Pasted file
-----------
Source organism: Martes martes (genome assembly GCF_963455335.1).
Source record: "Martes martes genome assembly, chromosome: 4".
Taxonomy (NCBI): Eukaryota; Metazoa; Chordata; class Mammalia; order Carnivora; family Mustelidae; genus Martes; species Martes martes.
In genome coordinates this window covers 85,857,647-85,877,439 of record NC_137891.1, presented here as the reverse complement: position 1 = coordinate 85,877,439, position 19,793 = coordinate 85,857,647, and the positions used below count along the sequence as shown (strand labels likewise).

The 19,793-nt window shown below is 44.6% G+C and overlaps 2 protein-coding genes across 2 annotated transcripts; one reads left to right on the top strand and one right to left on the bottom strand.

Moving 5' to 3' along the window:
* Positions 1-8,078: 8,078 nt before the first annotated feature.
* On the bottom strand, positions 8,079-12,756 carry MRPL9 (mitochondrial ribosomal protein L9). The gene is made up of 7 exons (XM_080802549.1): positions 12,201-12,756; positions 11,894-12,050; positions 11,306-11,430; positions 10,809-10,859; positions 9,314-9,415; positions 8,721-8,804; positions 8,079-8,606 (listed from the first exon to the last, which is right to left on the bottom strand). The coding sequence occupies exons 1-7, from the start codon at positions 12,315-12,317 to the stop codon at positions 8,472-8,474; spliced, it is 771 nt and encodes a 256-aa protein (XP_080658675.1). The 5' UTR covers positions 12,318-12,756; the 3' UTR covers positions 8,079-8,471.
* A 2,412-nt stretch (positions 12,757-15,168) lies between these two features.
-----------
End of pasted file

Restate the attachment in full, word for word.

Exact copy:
Source organism: Martes martes (genome assembly GCF_963455335.1).
Source record: "Martes martes genome assembly, chromosome: 4".
Taxonomy (NCBI): Eukaryota; Metazoa; Chordata; class Mammalia; order Carnivora; family Mustelidae; genus Martes; species Martes martes.
In genome coordinates this window covers 85,857,647-85,877,439 of record NC_137891.1, presented here as the reverse complement: position 1 = coordinate 85,877,439, position 19,793 = coordinate 85,857,647, and the positions used below count along the sequence as shown (strand labels likewise).

The 19,793-nt window shown below is 44.6% G+C and overlaps 2 protein-coding genes across 2 annotated transcripts; one reads left to right on the top strand and one right to left on the bottom strand.

Moving 5' to 3' along the window:
* Positions 1-8,078: 8,078 nt before the first annotated feature.
* On the bottom strand, positions 8,079-12,756 carry MRPL9 (mitochondrial ribosomal protein L9). The gene is made up of 7 exons (XM_080802549.1): positions 12,201-12,756; positions 11,894-12,050; positions 11,306-11,430; positions 10,809-10,859; positions 9,314-9,415; positions 8,721-8,804; positions 8,079-8,606 (listed from the first exon to the last, which is right to left on the bottom strand). The coding sequence occupies exons 1-7, from the start codon at positions 12,315-12,317 to the stop codon at positions 8,472-8,474; spliced, it is 771 nt and encodes a 256-aa protein (XP_080658675.1). The 5' UTR covers positions 12,318-12,756; the 3' UTR covers positions 8,079-8,471.
* A 2,412-nt stretch (positions 12,757-15,168) lies between these two features.